Today, the Department of Fisheries and Oceans (DFO) announced the implementation of a new model for assessing the 2J3KL northern cod stock. The new model assesses long-term productivity from 1954 to present, using tagging and landings data from the full time series. The new model and limit reference point (LRP) show that northern cod is no longer in the critical zone and, importantly has been above the LRP since 2016. Northern cod will be assessed against the new model and limit reference point at the March 2024 stock assessment meeting.
“FFAW-Unifor has been advocating for changes to the stock assessment model and the limit reference point for several years, and this announcement today is certainly a very positive step for improving the robustness of fisheries science in our province,” says FFAW-Unifor President Greg Pretty. “We’re also pleased to see DFO’s surveys went ahead as planned this year and look forward to seeing the results of the full assessment this coming spring,” Pretty adds.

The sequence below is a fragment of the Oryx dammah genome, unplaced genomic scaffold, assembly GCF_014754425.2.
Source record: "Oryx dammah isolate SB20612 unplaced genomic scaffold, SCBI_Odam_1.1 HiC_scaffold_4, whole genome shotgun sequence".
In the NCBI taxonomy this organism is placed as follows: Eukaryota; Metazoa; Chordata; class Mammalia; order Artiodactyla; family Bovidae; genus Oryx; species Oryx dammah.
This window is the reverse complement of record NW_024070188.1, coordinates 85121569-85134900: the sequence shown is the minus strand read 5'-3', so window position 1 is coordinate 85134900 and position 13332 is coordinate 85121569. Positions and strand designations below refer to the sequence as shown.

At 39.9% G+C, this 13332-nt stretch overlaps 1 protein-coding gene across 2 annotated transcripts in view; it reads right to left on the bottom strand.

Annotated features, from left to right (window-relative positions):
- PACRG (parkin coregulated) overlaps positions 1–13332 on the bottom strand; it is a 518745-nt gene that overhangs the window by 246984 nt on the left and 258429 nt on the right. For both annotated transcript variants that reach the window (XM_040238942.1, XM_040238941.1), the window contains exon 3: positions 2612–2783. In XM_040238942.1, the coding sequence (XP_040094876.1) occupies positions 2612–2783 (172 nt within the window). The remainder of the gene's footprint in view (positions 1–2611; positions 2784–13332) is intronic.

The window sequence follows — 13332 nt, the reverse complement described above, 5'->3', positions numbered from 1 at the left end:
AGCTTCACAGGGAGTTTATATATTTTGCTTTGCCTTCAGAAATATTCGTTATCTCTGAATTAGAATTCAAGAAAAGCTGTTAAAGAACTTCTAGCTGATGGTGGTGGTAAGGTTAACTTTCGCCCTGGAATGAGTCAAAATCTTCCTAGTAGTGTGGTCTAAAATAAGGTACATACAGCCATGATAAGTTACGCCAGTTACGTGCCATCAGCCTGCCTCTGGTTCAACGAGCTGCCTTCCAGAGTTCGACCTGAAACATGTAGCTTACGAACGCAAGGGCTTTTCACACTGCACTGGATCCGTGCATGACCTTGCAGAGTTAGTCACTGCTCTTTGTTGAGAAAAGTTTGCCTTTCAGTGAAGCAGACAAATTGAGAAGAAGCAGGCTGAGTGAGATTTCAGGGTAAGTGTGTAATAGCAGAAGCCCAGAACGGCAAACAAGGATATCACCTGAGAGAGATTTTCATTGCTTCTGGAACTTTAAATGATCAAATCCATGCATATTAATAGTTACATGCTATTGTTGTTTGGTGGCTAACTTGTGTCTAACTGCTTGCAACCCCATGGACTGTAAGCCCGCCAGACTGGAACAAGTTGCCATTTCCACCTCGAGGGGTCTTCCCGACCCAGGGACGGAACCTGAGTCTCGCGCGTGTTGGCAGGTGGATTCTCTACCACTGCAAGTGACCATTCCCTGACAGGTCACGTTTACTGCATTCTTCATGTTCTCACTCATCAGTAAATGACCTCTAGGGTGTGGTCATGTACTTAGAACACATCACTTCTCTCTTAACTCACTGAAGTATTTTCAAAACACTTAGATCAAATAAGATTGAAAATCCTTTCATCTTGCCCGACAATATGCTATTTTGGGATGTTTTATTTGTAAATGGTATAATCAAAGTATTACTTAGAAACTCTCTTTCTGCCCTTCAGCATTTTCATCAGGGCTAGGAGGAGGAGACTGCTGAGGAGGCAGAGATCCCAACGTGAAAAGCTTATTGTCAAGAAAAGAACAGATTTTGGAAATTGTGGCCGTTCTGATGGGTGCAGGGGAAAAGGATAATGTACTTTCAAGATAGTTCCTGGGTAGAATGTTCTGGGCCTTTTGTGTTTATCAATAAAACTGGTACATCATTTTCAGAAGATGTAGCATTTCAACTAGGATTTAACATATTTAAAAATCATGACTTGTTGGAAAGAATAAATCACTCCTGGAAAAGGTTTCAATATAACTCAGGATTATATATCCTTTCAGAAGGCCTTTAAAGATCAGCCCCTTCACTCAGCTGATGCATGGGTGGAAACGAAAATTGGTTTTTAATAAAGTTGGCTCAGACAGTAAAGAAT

Inshore fish harvesters and Indigenous groups in Newfoundland and Labrador have been guaranteed the first 115,000 tons of northern cod and were negatively impacted this year by a limited stewardship fishery. The potential impacts on next year’s Maximum Allowable Harvest (MAH) could provide important and urgently needed economic opportunity for inshore fish harvesters and plant workers.
“We applaud the considerable work by the DFO Science Department to develop a new assessment model that considers productivity over the full time series. The longer time series shows that the stock can and has recovered from similar levels in the late 1970s, meaning that the revised LRP makes sense when you look at the longer time series,” says Dr. Erin Carruthers, senior fisheries scientist and science program lead at FFAW-Unifor.
FFAW-Unifor looks forward to continuing to participate in all processes relating to the assessment and management of the 2J3KL northern cod stock to ensure a long-term, sustainable fishery for generations to come.
“Ensuring we have adequate processing capacity to handle all commercial species landed by Newfoundland and Labrador fish harvesters needs to be a priority for our provincial government,” says Pretty. “Today’s news is another sign that important work needs to be done before next year’s fishery,” concludes Pretty.